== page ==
The world of horses in Uruguay

Horses are a prevalent part of life in Uruguay. Gauchos working in the Uruguayan countryside still use horses to move cattle and mend fences. Recyclers in Montevideo use horse-drawn carts to collect and move their goods. Besides that, there are hundreds of horse competitions and events each year including a variety of riding competitions, rodeos, horse races, polo tournaments, group trail rides, shows, and auctions.

Uruguay’s Department of Tourism recently released a video listing a few of the many Uruguayan horse events held in 2011 to provide you with a taste of The World of Horses in Uruguay.

Uruguay horse events cited in video:

Gran Premio Ramírez enero 2011
Ramírez Grand Prix, January 2011

Arabes, Tacuarembó Endurance Remate Conrad enero 2011
Arabs,  Tacuarembó Endurance Conrad Auction January 2011

Cabalgata SCCCU (Sociedad de Criadores de Caballos Criollos)  febrero 2011
Creole Horse Breeders Society Ride in Rocha February 2011

Cabalgata Piriapolis febrero 2011
Piriapolis Ride February 2011

Gramado Congreso Criollos marzo 2011
Gramado Creole Congress March 2011 (in Sariano Resort)

Remate Criollos Solanas marzo 2011
Solanas Creole Auction March 2011

Feria Internacional Equitana abril 2011
Equitana International Fair April 2011

Inspecciones Criollos San Pedro de Timote abril 2011
Criolles Inspections San Pedro de Timote April 2011

Expo Otoño 6a Fiesta del Caballo, Prado mayo 2011
Fall Expo: Sixth Fiesta of the horse, Prado May 2011

Uruguay Horse News Extras:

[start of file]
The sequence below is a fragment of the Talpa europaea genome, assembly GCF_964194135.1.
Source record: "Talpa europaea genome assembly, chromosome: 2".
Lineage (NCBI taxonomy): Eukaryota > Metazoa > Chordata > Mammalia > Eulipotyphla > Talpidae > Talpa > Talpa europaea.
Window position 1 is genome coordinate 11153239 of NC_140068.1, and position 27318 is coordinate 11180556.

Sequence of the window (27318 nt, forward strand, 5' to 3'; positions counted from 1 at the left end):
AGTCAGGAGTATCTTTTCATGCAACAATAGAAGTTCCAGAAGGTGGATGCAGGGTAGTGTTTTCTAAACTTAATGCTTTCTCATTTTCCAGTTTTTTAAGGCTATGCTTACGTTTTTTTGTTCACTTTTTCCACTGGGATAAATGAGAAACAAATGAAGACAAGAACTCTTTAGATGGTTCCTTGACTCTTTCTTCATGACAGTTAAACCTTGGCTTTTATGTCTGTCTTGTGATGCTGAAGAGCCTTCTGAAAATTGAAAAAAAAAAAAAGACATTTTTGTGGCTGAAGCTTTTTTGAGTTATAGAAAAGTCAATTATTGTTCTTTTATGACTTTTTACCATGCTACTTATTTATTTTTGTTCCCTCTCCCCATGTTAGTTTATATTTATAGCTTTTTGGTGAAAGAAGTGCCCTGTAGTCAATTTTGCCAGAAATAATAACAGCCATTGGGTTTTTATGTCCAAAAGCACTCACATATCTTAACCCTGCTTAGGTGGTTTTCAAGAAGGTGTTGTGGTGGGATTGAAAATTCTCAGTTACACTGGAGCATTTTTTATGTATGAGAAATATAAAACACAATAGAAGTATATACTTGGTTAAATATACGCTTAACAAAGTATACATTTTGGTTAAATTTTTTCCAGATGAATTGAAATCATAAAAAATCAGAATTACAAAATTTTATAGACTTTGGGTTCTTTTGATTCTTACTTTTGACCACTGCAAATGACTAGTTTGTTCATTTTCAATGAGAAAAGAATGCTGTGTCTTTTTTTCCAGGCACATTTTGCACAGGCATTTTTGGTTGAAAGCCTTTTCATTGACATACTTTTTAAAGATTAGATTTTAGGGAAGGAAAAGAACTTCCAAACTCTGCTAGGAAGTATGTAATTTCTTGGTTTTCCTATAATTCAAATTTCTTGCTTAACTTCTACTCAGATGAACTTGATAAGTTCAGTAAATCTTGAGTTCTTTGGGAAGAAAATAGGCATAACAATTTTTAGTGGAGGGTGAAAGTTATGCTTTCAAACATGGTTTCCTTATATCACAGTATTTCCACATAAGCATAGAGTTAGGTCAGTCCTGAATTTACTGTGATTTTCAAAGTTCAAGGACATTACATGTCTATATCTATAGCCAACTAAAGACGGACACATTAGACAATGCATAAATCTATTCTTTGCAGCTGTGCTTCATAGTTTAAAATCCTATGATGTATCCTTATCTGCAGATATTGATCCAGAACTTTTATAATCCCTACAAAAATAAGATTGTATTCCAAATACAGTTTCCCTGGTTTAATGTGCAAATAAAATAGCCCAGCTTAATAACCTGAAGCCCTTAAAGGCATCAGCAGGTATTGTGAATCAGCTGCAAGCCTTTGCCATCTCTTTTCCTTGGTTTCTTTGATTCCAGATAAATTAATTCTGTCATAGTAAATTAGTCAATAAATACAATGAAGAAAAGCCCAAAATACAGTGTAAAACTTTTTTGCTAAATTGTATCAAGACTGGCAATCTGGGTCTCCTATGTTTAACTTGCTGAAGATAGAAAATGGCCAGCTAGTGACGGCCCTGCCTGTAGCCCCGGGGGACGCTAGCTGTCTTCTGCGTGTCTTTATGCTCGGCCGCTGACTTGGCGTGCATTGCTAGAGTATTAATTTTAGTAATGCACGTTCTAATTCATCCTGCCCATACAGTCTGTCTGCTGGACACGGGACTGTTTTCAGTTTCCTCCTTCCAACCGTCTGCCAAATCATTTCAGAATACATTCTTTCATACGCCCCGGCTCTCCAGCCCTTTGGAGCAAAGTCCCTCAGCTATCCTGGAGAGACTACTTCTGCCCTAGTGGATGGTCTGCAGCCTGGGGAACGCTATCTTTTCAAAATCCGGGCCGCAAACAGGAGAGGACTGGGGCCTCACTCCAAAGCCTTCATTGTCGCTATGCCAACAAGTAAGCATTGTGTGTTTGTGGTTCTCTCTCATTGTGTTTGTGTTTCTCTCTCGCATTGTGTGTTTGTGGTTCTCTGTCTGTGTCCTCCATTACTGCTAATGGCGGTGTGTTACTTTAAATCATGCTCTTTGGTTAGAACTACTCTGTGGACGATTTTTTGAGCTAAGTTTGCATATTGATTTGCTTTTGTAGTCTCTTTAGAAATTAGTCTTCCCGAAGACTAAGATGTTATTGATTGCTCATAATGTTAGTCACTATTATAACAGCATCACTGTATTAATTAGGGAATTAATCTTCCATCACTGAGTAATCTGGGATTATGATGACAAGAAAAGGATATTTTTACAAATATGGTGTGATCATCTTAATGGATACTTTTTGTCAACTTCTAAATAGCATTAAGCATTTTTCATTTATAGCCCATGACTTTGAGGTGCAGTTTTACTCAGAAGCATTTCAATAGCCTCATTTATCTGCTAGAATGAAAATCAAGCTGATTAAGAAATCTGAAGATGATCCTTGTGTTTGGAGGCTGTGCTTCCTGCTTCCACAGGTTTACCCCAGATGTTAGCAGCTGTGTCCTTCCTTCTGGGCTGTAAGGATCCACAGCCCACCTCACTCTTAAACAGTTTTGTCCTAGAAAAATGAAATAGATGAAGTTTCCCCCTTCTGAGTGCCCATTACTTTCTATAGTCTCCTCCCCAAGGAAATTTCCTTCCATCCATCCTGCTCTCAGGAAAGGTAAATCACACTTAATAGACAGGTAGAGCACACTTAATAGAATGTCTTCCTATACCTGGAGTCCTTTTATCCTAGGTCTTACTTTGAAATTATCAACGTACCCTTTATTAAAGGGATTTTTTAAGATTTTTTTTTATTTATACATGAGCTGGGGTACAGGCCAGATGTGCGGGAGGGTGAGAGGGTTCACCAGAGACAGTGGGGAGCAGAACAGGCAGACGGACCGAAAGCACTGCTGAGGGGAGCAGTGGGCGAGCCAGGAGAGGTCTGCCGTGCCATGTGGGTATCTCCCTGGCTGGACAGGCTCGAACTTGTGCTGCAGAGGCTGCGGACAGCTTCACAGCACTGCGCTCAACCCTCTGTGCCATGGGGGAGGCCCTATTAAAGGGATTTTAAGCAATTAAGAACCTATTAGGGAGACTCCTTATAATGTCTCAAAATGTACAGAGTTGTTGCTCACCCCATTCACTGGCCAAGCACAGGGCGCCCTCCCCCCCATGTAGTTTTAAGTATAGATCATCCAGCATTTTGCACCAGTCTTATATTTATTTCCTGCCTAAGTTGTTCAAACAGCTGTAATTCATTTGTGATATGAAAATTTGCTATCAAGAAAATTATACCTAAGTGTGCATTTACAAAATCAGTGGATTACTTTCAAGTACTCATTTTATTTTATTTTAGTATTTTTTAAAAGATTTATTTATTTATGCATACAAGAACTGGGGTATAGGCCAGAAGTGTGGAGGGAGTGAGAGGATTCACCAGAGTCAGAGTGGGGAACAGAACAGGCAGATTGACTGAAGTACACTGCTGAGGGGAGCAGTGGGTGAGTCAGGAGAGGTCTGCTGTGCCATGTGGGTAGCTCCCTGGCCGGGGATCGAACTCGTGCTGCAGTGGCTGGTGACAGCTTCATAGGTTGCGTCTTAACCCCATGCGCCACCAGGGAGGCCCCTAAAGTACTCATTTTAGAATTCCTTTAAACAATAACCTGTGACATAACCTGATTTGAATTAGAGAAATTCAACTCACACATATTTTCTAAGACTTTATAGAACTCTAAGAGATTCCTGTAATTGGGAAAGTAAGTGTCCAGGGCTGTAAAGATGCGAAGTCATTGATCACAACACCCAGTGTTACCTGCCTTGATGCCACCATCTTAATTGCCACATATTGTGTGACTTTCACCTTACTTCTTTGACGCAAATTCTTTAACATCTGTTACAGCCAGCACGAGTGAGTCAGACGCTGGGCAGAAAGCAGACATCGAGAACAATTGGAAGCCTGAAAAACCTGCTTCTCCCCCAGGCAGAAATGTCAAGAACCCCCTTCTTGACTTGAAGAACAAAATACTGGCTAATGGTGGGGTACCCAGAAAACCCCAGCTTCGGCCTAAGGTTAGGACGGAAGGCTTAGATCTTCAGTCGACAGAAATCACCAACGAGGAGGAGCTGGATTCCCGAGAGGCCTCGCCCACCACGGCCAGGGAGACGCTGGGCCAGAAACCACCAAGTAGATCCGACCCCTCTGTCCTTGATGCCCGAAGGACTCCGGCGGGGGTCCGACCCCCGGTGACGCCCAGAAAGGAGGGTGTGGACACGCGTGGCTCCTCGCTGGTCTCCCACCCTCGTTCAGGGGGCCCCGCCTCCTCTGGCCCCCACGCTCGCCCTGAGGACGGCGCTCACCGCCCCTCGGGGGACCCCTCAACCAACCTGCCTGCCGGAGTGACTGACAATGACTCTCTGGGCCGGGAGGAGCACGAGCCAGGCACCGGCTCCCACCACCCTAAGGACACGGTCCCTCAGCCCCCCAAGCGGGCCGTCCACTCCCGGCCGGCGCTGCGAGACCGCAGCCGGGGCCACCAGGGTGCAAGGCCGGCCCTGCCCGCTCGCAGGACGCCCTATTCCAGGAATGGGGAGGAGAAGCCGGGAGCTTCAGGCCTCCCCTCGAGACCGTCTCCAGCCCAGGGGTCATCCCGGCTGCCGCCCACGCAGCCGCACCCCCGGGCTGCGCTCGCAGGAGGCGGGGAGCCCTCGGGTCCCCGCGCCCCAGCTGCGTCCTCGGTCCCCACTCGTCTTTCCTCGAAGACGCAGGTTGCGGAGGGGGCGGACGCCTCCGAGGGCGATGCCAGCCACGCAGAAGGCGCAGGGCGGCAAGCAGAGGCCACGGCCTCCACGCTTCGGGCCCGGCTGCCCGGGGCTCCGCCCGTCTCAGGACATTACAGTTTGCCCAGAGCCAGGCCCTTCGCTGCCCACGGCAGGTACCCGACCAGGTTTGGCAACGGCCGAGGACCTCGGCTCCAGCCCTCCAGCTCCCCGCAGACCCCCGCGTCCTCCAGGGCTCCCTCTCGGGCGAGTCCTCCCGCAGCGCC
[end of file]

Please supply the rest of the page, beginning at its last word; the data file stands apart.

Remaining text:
Uruguay horse and rider in the news 
A nine-year-old gelding from Uruguay named Vendaval ridden by a 15 year-old Uruguayan boy named Martin Stirling made international news this month when they won the 120 kilometer FEI World Endurance Championship for Young Riders and Juniors held in the United Arab Emirates.

Magdalena Odriozola, the owner of Vendaval, has a small farm in Uruguay where she trains four horses. Martin is a neighbor of Odiozola who came over to ride her horses.

The most famous horse from Uruguay 
Perhaps the most famous horse to come out of Uruguay was a thoroughbred named Invisor. Invasor was purchased as a two-year-old from a farm near Buenos Aires by three Uruguayans (Pablo Hernandez and brothers Juan Luis and Luis Alberto Vio Bado) for 20,000 US dollars.

Henandez and the brothers brought Invisor to Uruguay and trained him to race. Invisor won the Urguayan Triple Crown in 2005. After that, he was sold to Sheik Hamdan bin Rashid Al Maktoum, for 1.4 million US dollars. The Shiek flew Invisor to Florida in the US for additional training. Invisor went on to win the Churchill Downs Breeder’s Cup Classic in 2006 and the Dubai World Cup in 2007 – bringing in close to 8 million US dollars during his short racing career.

If you do a search for “Invisor” on Youtube you will find many video tributes to this great Uruguayan raised race horse.


Karin said...

Very interesting - and I love horses!!

Lisa said...

Nice article! Looks like a beautiful place to visit and enjoy horses!

Rachel said...

Thanks for the post! Any idea how difficult it is to import horses from the US?

Paradise Uruguay said...

Rachel, The following information is from a Martin de Larrobla in Punta del Este. He is a real estate agent and checked on bringing horses to Uruguay for a client. This is what martin says: Regarding horses, I seem to recall (I did this once for one of our clients) the procedure is to find a customs broker here in Uruguay. He will in turn get in touch with someone in the U.S. and receive the horse at a quarantine area near Miami's airport. After some twenty days or so, the horse can be flown to Uruguay where again it will be put in quarantine for a month or a bit longer. After that the horse is release to the owner and transported to the final destination.
The most important part is to find someone here in Uruguay familiar with the process and also with the connections abroad.